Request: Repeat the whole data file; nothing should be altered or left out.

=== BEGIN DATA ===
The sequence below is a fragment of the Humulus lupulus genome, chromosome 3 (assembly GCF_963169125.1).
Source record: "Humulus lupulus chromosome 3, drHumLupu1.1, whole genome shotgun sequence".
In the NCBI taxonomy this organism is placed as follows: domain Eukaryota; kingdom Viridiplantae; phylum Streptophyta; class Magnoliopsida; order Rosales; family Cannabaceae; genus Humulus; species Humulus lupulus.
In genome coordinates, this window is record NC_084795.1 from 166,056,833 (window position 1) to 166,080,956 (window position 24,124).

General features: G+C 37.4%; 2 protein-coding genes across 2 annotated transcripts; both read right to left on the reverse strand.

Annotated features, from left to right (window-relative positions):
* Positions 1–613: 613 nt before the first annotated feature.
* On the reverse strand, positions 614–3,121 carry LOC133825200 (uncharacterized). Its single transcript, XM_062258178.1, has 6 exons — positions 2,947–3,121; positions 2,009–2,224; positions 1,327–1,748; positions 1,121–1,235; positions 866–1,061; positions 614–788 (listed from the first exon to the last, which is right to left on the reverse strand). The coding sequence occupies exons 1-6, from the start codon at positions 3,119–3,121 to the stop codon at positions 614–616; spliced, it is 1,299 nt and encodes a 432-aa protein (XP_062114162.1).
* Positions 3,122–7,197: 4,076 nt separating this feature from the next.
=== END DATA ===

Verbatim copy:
The sequence below is a fragment of the Humulus lupulus genome, chromosome 3 (assembly GCF_963169125.1).
Source record: "Humulus lupulus chromosome 3, drHumLupu1.1, whole genome shotgun sequence".
In the NCBI taxonomy this organism is placed as follows: domain Eukaryota; kingdom Viridiplantae; phylum Streptophyta; class Magnoliopsida; order Rosales; family Cannabaceae; genus Humulus; species Humulus lupulus.
In genome coordinates, this window is record NC_084795.1 from 166,056,833 (window position 1) to 166,080,956 (window position 24,124).

General features: G+C 37.4%; 2 protein-coding genes across 2 annotated transcripts; both read right to left on the reverse strand.

Annotated features, from left to right (window-relative positions):
* Positions 1–613: 613 nt before the first annotated feature.
* On the reverse strand, positions 614–3,121 carry LOC133825200 (uncharacterized). Its single transcript, XM_062258178.1, has 6 exons — positions 2,947–3,121; positions 2,009–2,224; positions 1,327–1,748; positions 1,121–1,235; positions 866–1,061; positions 614–788 (listed from the first exon to the last, which is right to left on the reverse strand). The coding sequence occupies exons 1-6, from the start codon at positions 3,119–3,121 to the stop codon at positions 614–616; spliced, it is 1,299 nt and encodes a 432-aa protein (XP_062114162.1).
* Positions 3,122–7,197: 4,076 nt separating this feature from the next.